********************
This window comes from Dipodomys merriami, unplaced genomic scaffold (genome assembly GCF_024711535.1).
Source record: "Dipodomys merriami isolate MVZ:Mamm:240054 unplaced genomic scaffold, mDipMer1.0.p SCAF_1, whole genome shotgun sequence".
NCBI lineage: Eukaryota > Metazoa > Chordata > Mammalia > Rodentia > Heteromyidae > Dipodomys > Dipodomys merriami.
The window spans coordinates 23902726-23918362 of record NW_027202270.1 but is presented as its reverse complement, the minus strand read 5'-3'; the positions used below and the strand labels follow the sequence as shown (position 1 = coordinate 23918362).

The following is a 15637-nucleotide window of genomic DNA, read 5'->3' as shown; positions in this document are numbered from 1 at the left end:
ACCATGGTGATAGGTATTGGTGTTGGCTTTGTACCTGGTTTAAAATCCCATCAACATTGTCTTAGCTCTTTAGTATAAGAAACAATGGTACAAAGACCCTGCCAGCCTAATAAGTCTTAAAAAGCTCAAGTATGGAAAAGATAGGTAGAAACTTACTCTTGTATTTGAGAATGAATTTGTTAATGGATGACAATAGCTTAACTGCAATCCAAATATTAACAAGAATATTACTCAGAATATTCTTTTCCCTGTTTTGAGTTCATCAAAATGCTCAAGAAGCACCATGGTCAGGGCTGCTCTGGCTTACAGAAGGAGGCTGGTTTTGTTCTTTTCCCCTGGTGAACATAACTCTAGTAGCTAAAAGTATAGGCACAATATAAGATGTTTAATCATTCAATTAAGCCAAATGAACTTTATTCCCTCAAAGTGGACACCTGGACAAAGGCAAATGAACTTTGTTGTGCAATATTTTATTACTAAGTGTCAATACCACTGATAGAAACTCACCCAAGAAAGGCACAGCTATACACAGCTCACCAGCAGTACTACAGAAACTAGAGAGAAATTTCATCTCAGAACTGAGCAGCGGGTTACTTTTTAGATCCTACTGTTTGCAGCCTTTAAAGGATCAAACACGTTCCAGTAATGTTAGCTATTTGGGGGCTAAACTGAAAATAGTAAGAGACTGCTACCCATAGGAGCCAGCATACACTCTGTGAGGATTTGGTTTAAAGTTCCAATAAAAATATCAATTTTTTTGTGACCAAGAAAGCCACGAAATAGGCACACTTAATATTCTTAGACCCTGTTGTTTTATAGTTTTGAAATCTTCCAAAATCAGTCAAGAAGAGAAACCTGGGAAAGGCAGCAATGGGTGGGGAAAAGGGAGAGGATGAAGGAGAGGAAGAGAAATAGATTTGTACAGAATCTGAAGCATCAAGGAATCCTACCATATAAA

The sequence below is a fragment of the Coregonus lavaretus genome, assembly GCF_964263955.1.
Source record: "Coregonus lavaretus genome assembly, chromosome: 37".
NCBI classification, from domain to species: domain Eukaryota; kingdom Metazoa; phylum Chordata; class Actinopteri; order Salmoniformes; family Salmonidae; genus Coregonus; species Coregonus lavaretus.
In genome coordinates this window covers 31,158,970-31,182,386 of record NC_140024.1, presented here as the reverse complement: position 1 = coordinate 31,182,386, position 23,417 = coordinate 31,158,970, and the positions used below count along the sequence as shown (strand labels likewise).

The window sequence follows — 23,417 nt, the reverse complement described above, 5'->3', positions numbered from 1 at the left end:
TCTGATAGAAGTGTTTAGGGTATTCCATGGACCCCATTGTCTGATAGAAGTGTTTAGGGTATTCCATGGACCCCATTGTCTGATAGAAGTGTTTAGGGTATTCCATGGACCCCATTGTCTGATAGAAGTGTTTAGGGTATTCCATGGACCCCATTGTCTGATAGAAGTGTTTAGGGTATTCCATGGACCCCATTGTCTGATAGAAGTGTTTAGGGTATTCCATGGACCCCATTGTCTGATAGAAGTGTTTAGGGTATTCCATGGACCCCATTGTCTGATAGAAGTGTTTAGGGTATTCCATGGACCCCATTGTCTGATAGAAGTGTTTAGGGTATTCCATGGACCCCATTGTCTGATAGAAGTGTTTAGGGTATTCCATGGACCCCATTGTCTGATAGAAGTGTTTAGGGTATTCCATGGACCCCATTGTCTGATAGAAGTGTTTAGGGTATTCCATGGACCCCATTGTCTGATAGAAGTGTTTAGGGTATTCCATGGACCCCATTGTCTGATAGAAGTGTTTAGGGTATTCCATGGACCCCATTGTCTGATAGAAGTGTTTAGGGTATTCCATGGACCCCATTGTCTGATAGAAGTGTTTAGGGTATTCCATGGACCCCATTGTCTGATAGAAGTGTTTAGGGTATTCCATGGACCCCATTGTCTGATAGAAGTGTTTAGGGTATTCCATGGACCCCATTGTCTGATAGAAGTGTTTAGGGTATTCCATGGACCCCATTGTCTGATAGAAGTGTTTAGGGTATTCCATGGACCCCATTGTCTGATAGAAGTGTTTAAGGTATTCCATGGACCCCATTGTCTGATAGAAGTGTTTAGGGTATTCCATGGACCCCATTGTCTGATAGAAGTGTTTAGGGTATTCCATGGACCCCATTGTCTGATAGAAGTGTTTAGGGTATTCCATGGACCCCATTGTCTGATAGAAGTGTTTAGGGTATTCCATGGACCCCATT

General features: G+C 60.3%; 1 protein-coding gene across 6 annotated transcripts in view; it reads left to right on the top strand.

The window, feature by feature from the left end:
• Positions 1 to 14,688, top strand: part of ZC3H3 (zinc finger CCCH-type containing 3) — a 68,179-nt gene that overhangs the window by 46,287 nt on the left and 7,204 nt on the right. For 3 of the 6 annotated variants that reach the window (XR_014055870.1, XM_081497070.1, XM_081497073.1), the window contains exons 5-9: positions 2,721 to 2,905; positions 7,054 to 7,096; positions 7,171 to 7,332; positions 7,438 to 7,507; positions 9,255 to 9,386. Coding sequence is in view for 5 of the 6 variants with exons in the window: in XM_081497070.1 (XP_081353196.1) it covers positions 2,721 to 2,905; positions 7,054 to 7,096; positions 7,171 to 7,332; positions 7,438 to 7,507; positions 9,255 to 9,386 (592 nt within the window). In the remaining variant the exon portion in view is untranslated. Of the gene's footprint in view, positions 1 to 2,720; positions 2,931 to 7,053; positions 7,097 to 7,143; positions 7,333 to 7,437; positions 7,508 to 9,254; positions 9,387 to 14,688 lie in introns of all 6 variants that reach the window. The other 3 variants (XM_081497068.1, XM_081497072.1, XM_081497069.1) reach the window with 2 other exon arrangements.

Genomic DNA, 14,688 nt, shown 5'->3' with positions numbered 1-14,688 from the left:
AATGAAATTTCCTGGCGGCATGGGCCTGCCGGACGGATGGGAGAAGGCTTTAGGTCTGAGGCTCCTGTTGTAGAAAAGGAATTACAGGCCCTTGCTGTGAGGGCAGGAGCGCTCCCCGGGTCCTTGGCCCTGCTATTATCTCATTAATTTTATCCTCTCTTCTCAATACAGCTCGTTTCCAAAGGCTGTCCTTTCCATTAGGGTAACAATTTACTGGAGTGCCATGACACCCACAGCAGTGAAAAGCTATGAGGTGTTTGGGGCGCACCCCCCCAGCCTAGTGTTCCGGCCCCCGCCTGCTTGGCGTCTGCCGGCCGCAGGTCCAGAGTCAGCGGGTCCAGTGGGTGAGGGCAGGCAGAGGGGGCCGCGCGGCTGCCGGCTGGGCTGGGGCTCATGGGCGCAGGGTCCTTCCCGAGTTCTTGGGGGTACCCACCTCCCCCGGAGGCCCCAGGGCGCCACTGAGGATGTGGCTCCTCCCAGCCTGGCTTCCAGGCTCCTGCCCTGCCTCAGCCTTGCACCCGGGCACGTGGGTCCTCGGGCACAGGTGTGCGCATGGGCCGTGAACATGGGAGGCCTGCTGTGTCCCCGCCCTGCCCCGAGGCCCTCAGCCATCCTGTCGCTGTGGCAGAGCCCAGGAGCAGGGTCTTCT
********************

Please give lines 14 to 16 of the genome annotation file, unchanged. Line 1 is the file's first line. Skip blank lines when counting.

The window, feature by feature from the left end:
• Positions 1 to 14,688, top strand: part of ZC3H3 (zinc finger CCCH-type containing 3) — a 68,179-nt gene that overhangs the window by 46,287 nt on the left and 7,204 nt on the right. For 3 of the 6 annotated variants that reach the window (XR_014055870.1, XM_081497070.1, XM_081497073.1), the window contains exons 5-9: positions 2,721 to 2,905; positions 7,054 to 7,096; positions 7,171 to 7,332; positions 7,438 to 7,507; positions 9,255 to 9,386. Coding sequence is in view for 5 of the 6 variants with exons in the window: in XM_081497070.1 (XP_081353196.1) it covers positions 2,721 to 2,905; positions 7,054 to 7,096; positions 7,171 to 7,332; positions 7,438 to 7,507; positions 9,255 to 9,386 (592 nt within the window). In the remaining variant the exon portion in view is untranslated. Of the gene's footprint in view, positions 1 to 2,720; positions 2,931 to 7,053; positions 7,097 to 7,143; positions 7,333 to 7,437; positions 7,508 to 9,254; positions 9,387 to 14,688 lie in introns of all 6 variants that reach the window. The other 3 variants (XM_081497068.1, XM_081497072.1, XM_081497069.1) reach the window with 2 other exon arrangements.

Genomic DNA, 14,688 nt, shown 5'->3' with positions numbered 1-14,688 from the left: